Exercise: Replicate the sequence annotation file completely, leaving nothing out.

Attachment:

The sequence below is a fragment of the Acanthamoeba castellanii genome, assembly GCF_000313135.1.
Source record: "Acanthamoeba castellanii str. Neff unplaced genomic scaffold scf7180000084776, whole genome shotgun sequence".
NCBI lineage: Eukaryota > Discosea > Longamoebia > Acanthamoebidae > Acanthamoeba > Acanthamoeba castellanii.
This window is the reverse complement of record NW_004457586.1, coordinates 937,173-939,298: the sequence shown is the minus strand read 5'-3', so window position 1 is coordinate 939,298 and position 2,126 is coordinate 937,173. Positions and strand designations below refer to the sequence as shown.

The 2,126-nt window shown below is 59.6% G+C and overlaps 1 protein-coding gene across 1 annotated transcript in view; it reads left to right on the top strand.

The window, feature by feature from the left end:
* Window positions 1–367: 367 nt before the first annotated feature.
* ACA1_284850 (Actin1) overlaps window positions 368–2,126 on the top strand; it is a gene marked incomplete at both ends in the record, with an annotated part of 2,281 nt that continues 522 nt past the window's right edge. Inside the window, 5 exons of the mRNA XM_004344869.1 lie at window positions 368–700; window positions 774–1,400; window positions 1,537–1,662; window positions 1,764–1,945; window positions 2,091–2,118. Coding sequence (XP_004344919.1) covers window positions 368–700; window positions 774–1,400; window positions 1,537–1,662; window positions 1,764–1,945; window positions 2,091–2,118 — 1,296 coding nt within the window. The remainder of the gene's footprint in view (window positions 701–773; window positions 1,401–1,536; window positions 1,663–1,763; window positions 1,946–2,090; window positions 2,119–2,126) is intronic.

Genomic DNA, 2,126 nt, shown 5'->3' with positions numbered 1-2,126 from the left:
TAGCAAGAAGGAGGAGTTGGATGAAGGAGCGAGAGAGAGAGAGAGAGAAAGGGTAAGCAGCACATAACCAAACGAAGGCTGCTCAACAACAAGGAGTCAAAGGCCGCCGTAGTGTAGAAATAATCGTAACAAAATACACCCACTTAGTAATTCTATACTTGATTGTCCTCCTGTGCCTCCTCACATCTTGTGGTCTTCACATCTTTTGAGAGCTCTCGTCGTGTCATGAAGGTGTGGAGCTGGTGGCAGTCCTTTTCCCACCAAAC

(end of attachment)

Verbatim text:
The sequence below is a fragment of the Acanthamoeba castellanii genome, assembly GCF_000313135.1.
Source record: "Acanthamoeba castellanii str. Neff unplaced genomic scaffold scf7180000084776, whole genome shotgun sequence".
NCBI lineage: Eukaryota > Discosea > Longamoebia > Acanthamoebidae > Acanthamoeba > Acanthamoeba castellanii.
This window is the reverse complement of record NW_004457586.1, coordinates 937,173-939,298: the sequence shown is the minus strand read 5'-3', so window position 1 is coordinate 939,298 and position 2,126 is coordinate 937,173. Positions and strand designations below refer to the sequence as shown.

The 2,126-nt window shown below is 59.6% G+C and overlaps 1 protein-coding gene across 1 annotated transcript in view; it reads left to right on the top strand.

The window, feature by feature from the left end:
* Window positions 1–367: 367 nt before the first annotated feature.
* ACA1_284850 (Actin1) overlaps window positions 368–2,126 on the top strand; it is a gene marked incomplete at both ends in the record, with an annotated part of 2,281 nt that continues 522 nt past the window's right edge. Inside the window, 5 exons of the mRNA XM_004344869.1 lie at window positions 368–700; window positions 774–1,400; window positions 1,537–1,662; window positions 1,764–1,945; window positions 2,091–2,118. Coding sequence (XP_004344919.1) covers window positions 368–700; window positions 774–1,400; window positions 1,537–1,662; window positions 1,764–1,945; window positions 2,091–2,118 — 1,296 coding nt within the window. The remainder of the gene's footprint in view (window positions 701–773; window positions 1,401–1,536; window positions 1,663–1,763; window positions 1,946–2,090; window positions 2,119–2,126) is intronic.

Genomic DNA, 2,126 nt, shown 5'->3' with positions numbered 1-2,126 from the left:
TAGCAAGAAGGAGGAGTTGGATGAAGGAGCGAGAGAGAGAGAGAGAGAAAGGGTAAGCAGCACATAACCAAACGAAGGCTGCTCAACAACAAGGAGTCAAAGGCCGCCGTAGTGTAGAAATAATCGTAACAAAATACACCCACTTAGTAATTCTATACTTGATTGTCCTCCTGTGCCTCCTCACATCTTGTGGTCTTCACATCTTTTGAGAGCTCTCGTCGTGTCATGAAGGTGTGGAGCTGGTGGCAGTCCTTTTCCCACCAAAC